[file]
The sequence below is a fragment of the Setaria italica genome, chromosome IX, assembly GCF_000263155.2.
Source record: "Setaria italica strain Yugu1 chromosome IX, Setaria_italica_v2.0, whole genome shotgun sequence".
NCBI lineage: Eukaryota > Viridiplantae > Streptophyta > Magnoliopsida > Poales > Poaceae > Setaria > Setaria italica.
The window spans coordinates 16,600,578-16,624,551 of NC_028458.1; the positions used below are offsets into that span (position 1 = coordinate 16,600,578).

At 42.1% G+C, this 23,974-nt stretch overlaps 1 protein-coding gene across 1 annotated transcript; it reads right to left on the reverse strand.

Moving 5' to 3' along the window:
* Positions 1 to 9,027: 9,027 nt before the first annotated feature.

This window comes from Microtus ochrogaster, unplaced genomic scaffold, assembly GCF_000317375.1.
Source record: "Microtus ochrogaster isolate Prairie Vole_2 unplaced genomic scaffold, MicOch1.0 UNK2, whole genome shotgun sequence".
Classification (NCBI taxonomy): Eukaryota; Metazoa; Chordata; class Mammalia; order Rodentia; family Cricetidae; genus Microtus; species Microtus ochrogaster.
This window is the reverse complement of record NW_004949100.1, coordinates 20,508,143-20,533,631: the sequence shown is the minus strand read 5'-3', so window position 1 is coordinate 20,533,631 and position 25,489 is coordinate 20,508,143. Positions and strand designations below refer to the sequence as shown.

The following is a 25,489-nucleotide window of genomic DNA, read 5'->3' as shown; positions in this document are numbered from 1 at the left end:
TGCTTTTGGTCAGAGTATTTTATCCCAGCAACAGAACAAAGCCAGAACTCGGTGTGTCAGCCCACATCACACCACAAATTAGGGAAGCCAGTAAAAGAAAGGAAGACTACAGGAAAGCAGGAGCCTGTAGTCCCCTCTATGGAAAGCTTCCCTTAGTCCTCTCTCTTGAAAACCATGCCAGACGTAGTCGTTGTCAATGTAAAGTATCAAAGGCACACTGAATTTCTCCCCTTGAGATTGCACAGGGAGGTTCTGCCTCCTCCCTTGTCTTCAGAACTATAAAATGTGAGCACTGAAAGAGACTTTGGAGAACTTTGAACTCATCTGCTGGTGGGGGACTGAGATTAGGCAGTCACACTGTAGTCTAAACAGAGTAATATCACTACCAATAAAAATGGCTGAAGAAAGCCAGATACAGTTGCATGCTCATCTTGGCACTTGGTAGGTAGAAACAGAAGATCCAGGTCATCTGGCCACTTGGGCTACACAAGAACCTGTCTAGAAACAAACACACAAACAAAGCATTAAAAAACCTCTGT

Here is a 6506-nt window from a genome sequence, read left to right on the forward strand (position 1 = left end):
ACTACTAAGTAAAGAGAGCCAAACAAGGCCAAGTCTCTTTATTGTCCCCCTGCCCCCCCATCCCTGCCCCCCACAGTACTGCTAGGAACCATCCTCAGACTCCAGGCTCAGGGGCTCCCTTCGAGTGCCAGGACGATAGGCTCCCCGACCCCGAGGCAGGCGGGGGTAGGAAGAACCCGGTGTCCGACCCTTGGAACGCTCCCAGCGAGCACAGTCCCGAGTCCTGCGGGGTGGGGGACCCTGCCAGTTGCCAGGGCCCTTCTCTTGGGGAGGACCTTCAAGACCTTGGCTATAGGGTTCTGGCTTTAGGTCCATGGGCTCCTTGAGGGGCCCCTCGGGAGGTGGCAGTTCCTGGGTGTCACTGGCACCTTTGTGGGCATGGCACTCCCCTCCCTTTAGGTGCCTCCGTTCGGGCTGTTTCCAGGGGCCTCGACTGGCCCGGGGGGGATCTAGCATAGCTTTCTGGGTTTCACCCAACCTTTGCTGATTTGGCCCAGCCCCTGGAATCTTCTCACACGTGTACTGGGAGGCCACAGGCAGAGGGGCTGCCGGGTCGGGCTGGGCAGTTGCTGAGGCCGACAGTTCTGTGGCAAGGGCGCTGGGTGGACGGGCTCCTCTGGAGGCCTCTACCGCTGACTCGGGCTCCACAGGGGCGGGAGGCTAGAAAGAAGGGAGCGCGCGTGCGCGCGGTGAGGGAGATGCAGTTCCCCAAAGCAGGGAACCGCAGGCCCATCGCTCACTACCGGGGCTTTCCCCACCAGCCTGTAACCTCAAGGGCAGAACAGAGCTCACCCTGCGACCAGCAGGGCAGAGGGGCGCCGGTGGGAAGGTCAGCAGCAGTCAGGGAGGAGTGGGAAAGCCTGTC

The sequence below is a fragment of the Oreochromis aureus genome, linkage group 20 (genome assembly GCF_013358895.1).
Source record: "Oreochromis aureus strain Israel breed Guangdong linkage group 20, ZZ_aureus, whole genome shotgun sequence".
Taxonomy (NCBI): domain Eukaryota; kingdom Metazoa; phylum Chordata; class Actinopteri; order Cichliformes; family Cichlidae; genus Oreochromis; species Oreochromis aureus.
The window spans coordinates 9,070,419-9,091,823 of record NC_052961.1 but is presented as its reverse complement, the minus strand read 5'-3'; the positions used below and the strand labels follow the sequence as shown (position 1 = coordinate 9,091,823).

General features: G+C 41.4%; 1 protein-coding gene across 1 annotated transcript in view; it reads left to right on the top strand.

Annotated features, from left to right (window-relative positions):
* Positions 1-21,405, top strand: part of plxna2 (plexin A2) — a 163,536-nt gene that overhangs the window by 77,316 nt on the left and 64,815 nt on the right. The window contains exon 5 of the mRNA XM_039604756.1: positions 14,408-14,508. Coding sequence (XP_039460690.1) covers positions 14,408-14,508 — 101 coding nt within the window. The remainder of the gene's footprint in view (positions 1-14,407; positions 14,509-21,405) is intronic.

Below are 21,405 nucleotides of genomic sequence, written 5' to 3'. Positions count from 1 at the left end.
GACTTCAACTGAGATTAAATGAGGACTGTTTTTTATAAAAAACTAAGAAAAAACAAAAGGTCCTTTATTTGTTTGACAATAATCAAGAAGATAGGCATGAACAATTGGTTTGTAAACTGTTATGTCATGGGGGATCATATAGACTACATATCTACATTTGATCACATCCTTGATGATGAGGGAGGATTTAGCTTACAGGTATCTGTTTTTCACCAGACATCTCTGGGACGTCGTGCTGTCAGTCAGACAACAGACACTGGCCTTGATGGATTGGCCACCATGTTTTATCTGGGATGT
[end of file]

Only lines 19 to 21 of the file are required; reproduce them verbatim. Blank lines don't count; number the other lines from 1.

The window spans coordinates 9,070,419-9,091,823 of record NC_052961.1 but is presented as its reverse complement, the minus strand read 5'-3'; the positions used below and the strand labels follow the sequence as shown (position 1 = coordinate 9,091,823).

General features: G+C 41.4%; 1 protein-coding gene across 1 annotated transcript in view; it reads left to right on the top strand.

Annotated features, from left to right (window-relative positions):